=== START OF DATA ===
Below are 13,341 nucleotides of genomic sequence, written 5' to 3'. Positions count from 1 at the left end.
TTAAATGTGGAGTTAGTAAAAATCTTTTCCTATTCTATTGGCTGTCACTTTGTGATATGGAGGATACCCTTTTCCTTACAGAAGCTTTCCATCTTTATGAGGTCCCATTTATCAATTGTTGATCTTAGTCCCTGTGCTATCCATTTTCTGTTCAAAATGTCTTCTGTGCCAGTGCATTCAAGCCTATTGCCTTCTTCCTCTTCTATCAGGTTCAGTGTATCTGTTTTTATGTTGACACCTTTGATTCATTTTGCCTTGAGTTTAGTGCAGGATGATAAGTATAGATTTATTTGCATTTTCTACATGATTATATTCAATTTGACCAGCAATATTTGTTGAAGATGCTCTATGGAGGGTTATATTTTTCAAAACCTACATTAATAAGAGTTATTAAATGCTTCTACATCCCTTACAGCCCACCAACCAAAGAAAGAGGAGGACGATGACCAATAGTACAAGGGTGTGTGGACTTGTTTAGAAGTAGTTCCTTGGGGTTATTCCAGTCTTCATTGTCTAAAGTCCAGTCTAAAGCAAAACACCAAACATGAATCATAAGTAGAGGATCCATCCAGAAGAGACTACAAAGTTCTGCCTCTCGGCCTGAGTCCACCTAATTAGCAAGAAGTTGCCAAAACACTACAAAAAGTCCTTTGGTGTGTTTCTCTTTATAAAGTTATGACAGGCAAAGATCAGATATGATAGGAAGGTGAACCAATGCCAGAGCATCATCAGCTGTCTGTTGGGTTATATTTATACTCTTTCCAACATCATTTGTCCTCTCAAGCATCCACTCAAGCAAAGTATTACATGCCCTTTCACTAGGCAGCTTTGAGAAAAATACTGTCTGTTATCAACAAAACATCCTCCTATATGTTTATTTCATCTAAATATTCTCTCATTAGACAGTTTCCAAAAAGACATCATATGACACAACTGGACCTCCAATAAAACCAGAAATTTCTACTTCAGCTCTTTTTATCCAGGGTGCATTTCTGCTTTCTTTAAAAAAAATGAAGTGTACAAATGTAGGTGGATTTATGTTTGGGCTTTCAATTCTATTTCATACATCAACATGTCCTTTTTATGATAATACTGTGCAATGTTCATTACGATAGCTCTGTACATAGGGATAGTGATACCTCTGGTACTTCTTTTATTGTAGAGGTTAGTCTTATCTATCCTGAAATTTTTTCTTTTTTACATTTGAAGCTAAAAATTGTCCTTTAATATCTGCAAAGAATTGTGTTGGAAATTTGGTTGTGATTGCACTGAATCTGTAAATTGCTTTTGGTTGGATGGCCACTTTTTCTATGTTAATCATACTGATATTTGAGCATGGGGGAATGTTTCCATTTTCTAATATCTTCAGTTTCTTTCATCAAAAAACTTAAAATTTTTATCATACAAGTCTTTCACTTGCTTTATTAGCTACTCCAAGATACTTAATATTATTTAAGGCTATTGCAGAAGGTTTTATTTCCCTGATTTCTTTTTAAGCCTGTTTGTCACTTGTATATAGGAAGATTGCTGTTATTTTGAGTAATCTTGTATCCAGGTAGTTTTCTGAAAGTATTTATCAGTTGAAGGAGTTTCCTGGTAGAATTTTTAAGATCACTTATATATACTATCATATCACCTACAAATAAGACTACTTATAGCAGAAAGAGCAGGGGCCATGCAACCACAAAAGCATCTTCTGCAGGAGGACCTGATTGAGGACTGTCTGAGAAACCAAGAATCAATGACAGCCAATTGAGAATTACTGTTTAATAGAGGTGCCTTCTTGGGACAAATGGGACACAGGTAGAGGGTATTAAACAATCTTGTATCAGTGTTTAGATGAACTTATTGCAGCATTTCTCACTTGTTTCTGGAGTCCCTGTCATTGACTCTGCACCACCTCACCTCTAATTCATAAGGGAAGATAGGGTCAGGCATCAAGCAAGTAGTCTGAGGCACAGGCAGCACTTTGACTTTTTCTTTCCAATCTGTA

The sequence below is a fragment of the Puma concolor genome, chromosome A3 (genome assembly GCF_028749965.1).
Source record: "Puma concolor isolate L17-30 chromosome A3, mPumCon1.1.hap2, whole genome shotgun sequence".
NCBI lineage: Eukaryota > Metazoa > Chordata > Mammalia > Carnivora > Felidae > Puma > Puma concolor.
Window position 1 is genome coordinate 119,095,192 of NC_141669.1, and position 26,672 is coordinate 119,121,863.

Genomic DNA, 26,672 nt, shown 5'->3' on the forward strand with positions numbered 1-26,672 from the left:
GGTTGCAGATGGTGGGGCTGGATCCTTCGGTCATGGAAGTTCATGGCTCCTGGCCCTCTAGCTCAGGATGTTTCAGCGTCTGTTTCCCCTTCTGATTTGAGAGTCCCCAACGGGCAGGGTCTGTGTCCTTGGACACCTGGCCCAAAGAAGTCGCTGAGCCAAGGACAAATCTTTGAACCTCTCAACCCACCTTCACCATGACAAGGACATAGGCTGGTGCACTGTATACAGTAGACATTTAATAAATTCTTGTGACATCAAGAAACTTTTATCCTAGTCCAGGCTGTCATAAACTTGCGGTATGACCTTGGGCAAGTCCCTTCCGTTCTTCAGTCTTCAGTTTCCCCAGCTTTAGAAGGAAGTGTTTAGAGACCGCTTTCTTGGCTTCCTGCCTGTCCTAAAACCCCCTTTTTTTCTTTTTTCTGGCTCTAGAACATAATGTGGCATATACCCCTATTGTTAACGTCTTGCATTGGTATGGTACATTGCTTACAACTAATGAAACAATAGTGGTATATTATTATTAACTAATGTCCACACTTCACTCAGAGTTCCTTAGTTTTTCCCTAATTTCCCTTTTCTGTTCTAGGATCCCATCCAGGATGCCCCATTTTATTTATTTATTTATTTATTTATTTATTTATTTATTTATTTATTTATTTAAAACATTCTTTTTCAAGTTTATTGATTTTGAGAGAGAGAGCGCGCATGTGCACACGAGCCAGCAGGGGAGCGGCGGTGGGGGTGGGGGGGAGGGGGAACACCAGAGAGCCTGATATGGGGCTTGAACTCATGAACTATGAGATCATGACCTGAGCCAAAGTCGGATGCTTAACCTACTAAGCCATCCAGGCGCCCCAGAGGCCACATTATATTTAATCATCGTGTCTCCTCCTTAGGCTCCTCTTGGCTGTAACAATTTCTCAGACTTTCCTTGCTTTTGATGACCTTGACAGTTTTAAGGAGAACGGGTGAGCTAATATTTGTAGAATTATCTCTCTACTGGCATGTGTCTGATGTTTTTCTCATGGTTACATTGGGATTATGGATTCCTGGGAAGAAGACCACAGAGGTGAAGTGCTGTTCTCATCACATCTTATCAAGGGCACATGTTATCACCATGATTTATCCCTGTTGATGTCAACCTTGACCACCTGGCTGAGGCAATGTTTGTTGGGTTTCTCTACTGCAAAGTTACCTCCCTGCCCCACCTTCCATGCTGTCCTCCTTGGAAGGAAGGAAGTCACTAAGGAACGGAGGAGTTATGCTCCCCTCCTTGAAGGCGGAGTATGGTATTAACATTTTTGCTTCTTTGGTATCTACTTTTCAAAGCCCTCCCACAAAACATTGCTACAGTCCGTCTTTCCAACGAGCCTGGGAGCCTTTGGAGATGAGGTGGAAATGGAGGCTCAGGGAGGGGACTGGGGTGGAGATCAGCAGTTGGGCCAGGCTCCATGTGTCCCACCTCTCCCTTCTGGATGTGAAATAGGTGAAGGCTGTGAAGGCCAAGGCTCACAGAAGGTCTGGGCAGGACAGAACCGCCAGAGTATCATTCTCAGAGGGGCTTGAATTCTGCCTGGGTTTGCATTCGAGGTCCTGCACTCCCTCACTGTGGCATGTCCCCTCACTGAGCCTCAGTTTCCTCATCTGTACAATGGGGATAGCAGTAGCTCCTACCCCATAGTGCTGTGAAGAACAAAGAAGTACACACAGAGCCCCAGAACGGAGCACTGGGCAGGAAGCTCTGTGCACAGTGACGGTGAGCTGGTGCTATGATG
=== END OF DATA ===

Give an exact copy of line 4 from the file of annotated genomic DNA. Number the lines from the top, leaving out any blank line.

Source record: "Puma concolor isolate L17-30 chromosome A3, mPumCon1.1.hap2, whole genome shotgun sequence".